Home > Learn > Self-Reliance > Energy
Energy is often taken for granted in today’s society. There are plenty of times however when it is not available, even in non-apocalyptic situations. This can occur with weather events, such as hurricanes, fires, or snow storms. It could also take place after a deliberate attack, whether physical or cyber. At times, a spike in demand, a glitch in the system, or some other more random factor can cut access to electricity. For resilience on this front, one has a broad spectrum to choose from. Some simply choose natural gas appliances and heaters and such that are usually unaffected by a power outage. One of the most popular options beyond this is to have a generator. These are typically gas powered but could also be diesel, propane, solar, or other options. If it uses a fuel source, you would want to be sure to have a sufficient supply of fuel available to meet your overall goals. Some people choose geothermal as an alternative way to heat and cool their homes. While this still requires energy to run, it is a very small draw and a fairly constant one, making it a good pairing with solar in some cases.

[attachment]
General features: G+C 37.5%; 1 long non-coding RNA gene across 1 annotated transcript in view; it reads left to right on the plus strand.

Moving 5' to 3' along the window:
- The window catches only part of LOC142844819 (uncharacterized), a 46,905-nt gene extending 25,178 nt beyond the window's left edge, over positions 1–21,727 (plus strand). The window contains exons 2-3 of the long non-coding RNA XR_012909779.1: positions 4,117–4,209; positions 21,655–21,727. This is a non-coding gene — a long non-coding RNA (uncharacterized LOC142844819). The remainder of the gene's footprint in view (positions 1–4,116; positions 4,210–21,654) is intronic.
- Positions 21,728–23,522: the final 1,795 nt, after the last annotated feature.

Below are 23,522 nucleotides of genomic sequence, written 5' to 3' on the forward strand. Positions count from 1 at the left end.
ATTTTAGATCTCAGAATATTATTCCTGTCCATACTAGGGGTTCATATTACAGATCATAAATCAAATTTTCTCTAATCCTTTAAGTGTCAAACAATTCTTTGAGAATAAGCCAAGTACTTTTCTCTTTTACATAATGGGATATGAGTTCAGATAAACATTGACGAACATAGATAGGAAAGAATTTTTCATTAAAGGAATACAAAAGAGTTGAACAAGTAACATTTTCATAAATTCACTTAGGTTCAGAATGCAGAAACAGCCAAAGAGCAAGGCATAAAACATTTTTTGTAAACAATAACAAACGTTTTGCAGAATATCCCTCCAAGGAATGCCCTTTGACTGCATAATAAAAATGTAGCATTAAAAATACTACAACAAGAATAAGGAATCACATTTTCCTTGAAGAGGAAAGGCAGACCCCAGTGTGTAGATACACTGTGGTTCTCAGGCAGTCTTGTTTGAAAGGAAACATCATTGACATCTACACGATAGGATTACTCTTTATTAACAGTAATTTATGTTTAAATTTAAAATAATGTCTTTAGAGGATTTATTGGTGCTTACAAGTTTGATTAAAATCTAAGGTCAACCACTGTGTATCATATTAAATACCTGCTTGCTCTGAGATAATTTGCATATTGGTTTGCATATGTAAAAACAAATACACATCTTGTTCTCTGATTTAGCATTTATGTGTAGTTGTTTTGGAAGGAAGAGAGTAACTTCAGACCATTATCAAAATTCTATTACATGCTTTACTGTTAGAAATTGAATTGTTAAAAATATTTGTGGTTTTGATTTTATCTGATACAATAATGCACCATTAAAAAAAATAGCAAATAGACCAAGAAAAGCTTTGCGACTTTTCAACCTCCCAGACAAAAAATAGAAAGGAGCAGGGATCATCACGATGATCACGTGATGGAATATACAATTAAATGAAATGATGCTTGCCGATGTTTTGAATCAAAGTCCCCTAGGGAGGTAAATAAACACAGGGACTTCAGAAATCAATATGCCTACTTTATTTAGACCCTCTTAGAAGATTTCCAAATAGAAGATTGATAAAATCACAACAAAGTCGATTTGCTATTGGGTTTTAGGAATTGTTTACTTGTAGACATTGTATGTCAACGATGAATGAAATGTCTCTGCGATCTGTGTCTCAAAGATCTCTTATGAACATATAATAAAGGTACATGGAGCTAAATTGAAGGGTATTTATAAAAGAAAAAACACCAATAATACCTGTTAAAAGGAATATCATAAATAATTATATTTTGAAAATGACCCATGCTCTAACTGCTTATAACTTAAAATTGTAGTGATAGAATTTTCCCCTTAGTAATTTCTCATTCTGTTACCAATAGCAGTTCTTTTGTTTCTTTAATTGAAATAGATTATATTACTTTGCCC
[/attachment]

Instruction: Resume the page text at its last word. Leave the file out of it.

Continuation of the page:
If one desires even more resilience, solar may be a good fit. A solar system that is not tied into the grid includes multiple components such as solar panels, batteries, an inverter, wiring, and more. Each of these have many options to consider. Powering an entire home is very expensive and the batteries used in solar set ups do not do well or hold up as long if they are subjected to large loads being pulled at one time. Most appliances, hot water heaters, air conditioners, etc. are typically not good pairings with a solar system. One strategy is to set up a system that handles the rest of the energy requirements such as a fridge, freezer, lights, receptacles, etc. and leave the larger draws off the system.
As in most cases, it is important to have a specified goal and strategy in place when it comes to energy resilience. If your goal is survival, then having a wood burning fireplace or wood stove would likely suffice. If you use freezers to store large amounts of food, then putting them on solar may be a good option. If you are simply concerned with short power outages, using natural gas and having a small generator would likely meet your needs. If you desire to be able to survive well for longer periods of time, a combination of the above ideas would be needed.